Diagnoses of common illnesses fell by up to 50% during pandemic, says study

Cases of anxiety rose by 16% at three Barcelona primary care centers analyzed by IDIBAPS researchers

Sergi Gòdia, a GP in Torres de Segre, July 9, 2020 (by Albert Lijarcio)
Sergi Gòdia, a GP in Torres de Segre, July 9, 2020 (by Albert Lijarcio) / ACN

ACN | Barcelona

September 28, 2021 01:23 PM

Diagnoses in primary care of some common illnesses fell by up to 50% due to the coronavirus pandemic, according to a study from the August Pi i Sunyer Biomedical Research Institute (IDIBAPS), based at Barcelona's Hospital Clínic.

The researchers looked at thirty illnesses, comparing the number of cases diagnosed during 2020 with the average for the period from 2017 to 2019, at three primary care centers in Barcelona serving a population of 85,000 people aged 16 and above.

"Drastic" reduction

The findings note a "drastic" reduction in the detection of high blood pressure, high cholesterol, diabetes, osteoporosis, and chronic obstructive pulmonary disease, while on the other hand, diagnoses of anxiety grew.

Specifically, diagnoses of chronic obstructive pulmonary disease fell by 50%, coronary heart disease by 48%, underactive thyroid by 46%, melanoma by 45%, chronic kidney disease by 43% and benign colon tumors by 42%. Diagnoses of high blood pressure and osteoporosis fell by 40% and of diabetes by 39%.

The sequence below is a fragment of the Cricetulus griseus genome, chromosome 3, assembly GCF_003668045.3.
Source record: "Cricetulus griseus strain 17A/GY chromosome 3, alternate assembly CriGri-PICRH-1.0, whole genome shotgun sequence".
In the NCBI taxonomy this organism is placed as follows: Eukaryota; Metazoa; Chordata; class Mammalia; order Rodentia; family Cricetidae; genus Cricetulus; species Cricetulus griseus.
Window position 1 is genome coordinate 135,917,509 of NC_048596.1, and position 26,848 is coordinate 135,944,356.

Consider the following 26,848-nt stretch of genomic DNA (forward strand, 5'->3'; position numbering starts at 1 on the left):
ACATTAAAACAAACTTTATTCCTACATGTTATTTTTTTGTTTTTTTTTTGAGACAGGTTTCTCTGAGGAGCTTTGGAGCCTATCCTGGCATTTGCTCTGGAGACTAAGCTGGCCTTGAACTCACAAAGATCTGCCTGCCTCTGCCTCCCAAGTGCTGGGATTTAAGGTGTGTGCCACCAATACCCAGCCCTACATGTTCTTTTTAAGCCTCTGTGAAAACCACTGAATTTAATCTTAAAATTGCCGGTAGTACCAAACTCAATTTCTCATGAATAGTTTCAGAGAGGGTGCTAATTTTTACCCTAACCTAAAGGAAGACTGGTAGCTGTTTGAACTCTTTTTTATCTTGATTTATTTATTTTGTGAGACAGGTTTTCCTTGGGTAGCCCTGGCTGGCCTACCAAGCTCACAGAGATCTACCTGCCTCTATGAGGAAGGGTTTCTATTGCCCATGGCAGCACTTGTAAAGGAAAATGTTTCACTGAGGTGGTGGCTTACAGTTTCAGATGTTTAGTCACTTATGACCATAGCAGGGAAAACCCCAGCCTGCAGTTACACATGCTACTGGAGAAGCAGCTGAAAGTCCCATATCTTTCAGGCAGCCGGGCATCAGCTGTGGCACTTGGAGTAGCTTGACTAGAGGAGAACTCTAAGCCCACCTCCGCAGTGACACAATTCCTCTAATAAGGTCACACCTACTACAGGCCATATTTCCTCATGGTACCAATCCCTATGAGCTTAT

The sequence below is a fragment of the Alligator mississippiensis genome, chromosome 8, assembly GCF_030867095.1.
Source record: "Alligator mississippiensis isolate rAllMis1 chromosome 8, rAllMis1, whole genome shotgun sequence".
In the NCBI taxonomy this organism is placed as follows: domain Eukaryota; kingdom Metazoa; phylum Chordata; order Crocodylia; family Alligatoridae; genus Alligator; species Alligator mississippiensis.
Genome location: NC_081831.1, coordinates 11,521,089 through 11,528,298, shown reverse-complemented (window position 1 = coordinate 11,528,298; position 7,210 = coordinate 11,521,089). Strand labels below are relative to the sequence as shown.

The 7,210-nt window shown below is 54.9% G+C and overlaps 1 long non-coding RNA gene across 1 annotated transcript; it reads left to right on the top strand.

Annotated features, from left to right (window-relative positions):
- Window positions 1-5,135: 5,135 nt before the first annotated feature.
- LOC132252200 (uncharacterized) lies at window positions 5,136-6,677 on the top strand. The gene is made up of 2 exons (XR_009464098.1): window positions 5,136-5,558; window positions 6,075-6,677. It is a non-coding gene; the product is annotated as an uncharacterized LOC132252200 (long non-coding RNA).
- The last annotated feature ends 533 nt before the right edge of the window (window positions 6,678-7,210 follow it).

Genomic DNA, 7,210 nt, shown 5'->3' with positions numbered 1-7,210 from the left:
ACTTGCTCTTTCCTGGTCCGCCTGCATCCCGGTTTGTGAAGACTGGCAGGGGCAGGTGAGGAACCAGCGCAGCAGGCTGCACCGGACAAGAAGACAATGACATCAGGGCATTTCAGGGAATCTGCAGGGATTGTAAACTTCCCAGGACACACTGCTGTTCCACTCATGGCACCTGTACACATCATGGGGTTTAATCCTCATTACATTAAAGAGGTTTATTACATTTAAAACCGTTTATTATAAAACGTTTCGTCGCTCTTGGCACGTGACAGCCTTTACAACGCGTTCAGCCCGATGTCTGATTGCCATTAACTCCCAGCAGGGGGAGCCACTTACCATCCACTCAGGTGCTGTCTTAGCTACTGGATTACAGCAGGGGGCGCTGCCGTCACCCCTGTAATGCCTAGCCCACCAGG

In contrast, diagnoses of anxiety grew by 16% and an increase in mental ill health was also observed, while there was little difference noted in the number of strokes, heart attacks and some types of cancer.


The results of the study have helped health planners to direct resources "where they are most needed at the moment", primary care, according to lead investigator, Antoni Sisó-Mirall, director of research at Barcelona Esquerra Primary Health Care Consortium (CAPSBE).

He also highlighted the extraordinary effort of primary care during the pandemic – detecting more than 80% of Covid-19 cases as well as looking after patients and monitoring contacts. This, however, led to a "shift" in the care and diagnosis of other diseases.

Sisó-Mirall hopes the report, published in the Annals of Family Medicine, will not only help to address the shortcomings of the past year, but also prove useful in tackling possible future pandemics.